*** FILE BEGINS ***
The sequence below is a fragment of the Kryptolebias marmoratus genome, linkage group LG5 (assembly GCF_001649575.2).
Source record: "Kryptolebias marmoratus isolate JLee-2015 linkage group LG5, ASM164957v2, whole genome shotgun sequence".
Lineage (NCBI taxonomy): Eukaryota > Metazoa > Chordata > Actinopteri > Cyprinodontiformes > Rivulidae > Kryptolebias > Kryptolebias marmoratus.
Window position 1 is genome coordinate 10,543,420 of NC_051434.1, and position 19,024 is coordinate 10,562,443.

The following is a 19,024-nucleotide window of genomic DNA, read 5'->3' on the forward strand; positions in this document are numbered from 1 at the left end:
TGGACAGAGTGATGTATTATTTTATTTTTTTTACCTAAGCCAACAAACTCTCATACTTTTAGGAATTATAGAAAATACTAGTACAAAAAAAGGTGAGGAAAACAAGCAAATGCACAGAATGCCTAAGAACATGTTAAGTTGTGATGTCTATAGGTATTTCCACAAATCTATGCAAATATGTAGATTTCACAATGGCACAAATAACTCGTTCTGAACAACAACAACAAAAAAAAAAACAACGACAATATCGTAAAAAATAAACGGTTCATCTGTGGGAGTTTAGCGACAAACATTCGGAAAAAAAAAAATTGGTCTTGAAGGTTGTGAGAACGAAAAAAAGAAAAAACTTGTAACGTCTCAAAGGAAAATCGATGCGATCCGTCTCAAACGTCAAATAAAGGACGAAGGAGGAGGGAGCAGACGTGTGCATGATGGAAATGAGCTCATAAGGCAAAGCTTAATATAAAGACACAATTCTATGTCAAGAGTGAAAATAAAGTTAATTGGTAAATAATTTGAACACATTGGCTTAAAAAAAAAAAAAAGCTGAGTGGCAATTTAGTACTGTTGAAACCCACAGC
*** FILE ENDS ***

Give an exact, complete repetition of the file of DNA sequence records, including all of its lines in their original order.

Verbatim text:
The sequence below is a fragment of the Kryptolebias marmoratus genome, linkage group LG5 (assembly GCF_001649575.2).
Source record: "Kryptolebias marmoratus isolate JLee-2015 linkage group LG5, ASM164957v2, whole genome shotgun sequence".
Lineage (NCBI taxonomy): Eukaryota > Metazoa > Chordata > Actinopteri > Cyprinodontiformes > Rivulidae > Kryptolebias > Kryptolebias marmoratus.
Window position 1 is genome coordinate 10,543,420 of NC_051434.1, and position 19,024 is coordinate 10,562,443.

The following is a 19,024-nucleotide window of genomic DNA, read 5'->3' on the forward strand; positions in this document are numbered from 1 at the left end:
TGGACAGAGTGATGTATTATTTTATTTTTTTTACCTAAGCCAACAAACTCTCATACTTTTAGGAATTATAGAAAATACTAGTACAAAAAAAGGTGAGGAAAACAAGCAAATGCACAGAATGCCTAAGAACATGTTAAGTTGTGATGTCTATAGGTATTTCCACAAATCTATGCAAATATGTAGATTTCACAATGGCACAAATAACTCGTTCTGAACAACAACAACAAAAAAAAAAACAACGACAATATCGTAAAAAATAAACGGTTCATCTGTGGGAGTTTAGCGACAAACATTCGGAAAAAAAAAAATTGGTCTTGAAGGTTGTGAGAACGAAAAAAAGAAAAAACTTGTAACGTCTCAAAGGAAAATCGATGCGATCCGTCTCAAACGTCAAATAAAGGACGAAGGAGGAGGGAGCAGACGTGTGCATGATGGAAATGAGCTCATAAGGCAAAGCTTAATATAAAGACACAATTCTATGTCAAGAGTGAAAATAAAGTTAATTGGTAAATAATTTGAACACATTGGCTTAAAAAAAAAAAAAAGCTGAGTGGCAATTTAGTACTGTTGAAACCCACAGC